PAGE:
Islamic School Fire: Police Patrols At Sites

Islamic School Fire: Police Patrols At Sites

"Vulnerable sites" in London will receive round-the-clock protection from uniformed police officers, after the latest attack on a building used by Muslims.

The Darul Uloom Islamic boarding school was "set alight by intruders" while 128 children and staff were inside, a spokesman for the school has said.

They were evacuated after the "suspected arson attack" at the school in Chislehurst, in the London borough of Bromley, at 11.50pm on Saturday.

Two boys were treated for smoke inhalation and 10% of the building was damaged during the blaze, which was brought under control within an hour.

It is the second suspected arson attack on a building used by the Islamic community since the murder of Lee Rigby in Woolwich on May 22.

A Somali cultural centre was burned to the ground in Muswell Hill, north London, in the early hours of Wednesday, and some Muslim groups have claimed police are not doing enough to protect people.

But Metropolitan Police Commissioner Bernard Hogan-Howe said extra resources would be deployed to sites deemed to be "at greatest risk".

"These are difficult times for London's communities," he said.

"The Met is now investigating suspicious fires at two locations within the Islamic community which have happened in the past few days. Fortunately no one has been hurt, but we know that fires can often prove fatal.

"So I want to reassure people that we are using our full range of policing tactics to protect sites that might be vulnerable. In all boroughs across London, there is an increased police presence around locations that might be at risk.

"We will maintain a 24/7 guard of uniformed officers at sites we consider to be at greatest risk.

"Detectives are working tirelessly to establish whether these fires were started deliberately, and if so, to catch those responsible.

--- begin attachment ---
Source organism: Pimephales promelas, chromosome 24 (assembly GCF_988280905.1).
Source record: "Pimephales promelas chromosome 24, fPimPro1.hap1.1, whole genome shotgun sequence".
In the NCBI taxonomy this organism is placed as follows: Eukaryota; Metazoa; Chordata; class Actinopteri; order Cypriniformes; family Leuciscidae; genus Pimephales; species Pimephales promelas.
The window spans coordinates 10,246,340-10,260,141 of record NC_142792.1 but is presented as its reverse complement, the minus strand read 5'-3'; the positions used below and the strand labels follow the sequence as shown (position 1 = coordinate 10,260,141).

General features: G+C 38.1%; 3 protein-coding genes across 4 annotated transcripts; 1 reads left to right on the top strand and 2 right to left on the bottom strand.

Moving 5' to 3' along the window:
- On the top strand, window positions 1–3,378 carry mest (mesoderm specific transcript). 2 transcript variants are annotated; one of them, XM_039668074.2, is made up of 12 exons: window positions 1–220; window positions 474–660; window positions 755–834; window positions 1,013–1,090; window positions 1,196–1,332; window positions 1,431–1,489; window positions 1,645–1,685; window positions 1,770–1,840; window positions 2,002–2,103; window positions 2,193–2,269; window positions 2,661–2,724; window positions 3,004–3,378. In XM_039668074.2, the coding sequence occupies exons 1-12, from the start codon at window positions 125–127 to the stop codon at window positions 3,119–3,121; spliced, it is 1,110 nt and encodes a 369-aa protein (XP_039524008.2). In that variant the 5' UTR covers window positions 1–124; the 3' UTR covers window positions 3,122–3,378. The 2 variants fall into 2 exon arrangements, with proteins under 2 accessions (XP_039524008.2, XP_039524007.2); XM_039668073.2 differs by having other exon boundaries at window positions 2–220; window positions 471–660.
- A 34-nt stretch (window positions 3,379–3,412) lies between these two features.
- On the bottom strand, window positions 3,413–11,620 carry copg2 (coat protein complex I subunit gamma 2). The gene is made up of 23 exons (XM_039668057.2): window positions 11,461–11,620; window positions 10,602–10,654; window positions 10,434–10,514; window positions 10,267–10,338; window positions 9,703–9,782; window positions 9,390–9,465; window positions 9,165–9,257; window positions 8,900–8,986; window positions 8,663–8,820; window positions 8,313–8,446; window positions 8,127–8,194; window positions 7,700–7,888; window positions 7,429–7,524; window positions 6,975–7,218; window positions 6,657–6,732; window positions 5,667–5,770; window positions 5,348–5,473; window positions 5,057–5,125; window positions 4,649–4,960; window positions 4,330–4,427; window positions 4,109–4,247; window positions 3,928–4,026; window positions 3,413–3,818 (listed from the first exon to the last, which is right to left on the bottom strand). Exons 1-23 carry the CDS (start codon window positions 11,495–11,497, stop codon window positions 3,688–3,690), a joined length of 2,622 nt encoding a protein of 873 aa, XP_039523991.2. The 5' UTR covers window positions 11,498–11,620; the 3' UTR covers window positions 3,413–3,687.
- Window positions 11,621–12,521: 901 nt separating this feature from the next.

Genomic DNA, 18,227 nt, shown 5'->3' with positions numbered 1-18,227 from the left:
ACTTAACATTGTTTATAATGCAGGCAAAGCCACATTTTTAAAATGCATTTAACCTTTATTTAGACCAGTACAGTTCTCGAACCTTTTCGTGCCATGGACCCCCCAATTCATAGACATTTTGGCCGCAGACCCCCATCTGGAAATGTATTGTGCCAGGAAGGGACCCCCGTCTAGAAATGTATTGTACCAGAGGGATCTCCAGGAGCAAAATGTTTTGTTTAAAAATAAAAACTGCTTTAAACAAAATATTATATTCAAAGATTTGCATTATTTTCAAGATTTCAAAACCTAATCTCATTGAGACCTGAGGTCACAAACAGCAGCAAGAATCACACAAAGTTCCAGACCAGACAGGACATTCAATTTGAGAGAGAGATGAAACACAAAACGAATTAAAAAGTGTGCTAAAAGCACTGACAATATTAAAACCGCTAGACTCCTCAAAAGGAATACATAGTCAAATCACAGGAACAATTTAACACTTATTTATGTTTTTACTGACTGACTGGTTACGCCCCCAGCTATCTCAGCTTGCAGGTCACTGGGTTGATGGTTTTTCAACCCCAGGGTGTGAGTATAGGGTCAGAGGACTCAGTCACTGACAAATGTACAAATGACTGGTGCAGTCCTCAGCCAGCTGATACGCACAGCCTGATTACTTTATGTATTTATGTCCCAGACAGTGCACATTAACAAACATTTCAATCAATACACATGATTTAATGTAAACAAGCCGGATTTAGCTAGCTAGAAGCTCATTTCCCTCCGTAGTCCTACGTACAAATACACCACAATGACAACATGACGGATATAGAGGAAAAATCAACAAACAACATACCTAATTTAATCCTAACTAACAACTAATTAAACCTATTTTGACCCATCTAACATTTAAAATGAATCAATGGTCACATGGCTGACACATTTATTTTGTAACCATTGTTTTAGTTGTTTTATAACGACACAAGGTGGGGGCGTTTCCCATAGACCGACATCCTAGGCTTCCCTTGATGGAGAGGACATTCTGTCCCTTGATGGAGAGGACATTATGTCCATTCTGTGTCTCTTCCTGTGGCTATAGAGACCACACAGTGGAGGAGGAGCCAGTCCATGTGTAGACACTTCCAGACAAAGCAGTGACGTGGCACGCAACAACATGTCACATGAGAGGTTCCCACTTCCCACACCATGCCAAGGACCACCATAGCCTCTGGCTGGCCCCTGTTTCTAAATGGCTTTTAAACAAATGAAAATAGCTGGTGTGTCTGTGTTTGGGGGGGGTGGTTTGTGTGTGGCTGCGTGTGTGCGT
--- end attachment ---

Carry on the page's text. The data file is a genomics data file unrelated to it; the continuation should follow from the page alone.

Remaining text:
"We should not allow the murder of Lee Rigby to come between Londoners. The unified response we have seen to his death across all communities will triumph over those who seek to divide us."

School adviser Saiyed Mahmood said: "The academic department of the school was set alight just before midnight by intruders. Initially the staff ... evacuated the students to safety.

"We are part of the British community and are deeply saddened by the events that have taken place last night and urge the community to stay firm and united in bringing the people responsible to justice.

"The community at large have to come together for a safe and peaceful life in Britain."

He added that the school has been vandalised a number of times in the past and police were aware of the incidents.

Detective Chief Superintendent Steph Roberts, Bromley borough commander, said no arrests had been made but appealed for calm and urged people not to speculate on the cause of the school fire.

"The fire is being treated as suspicious," she said.

The £3,000-a-year boarding school was established in 1988 with the purpose of producing "great scholars and Huffaz (people who have memorised the Koran) to preserve and transmit the eternal message of Allah".

The fires follow a rise in religious hatred crimes after the killing of Drummer Lee Rigby in Woolwich, the south east London, last month.

The letters "EDL" - the initials of the English Defence League - were found scrawled on the outside of the Somali centre attacked last week.

Our goal is to create a safe and engaging place for users to connect over interests and passions. In order to improve our community experience, we are temporarily suspending article commenting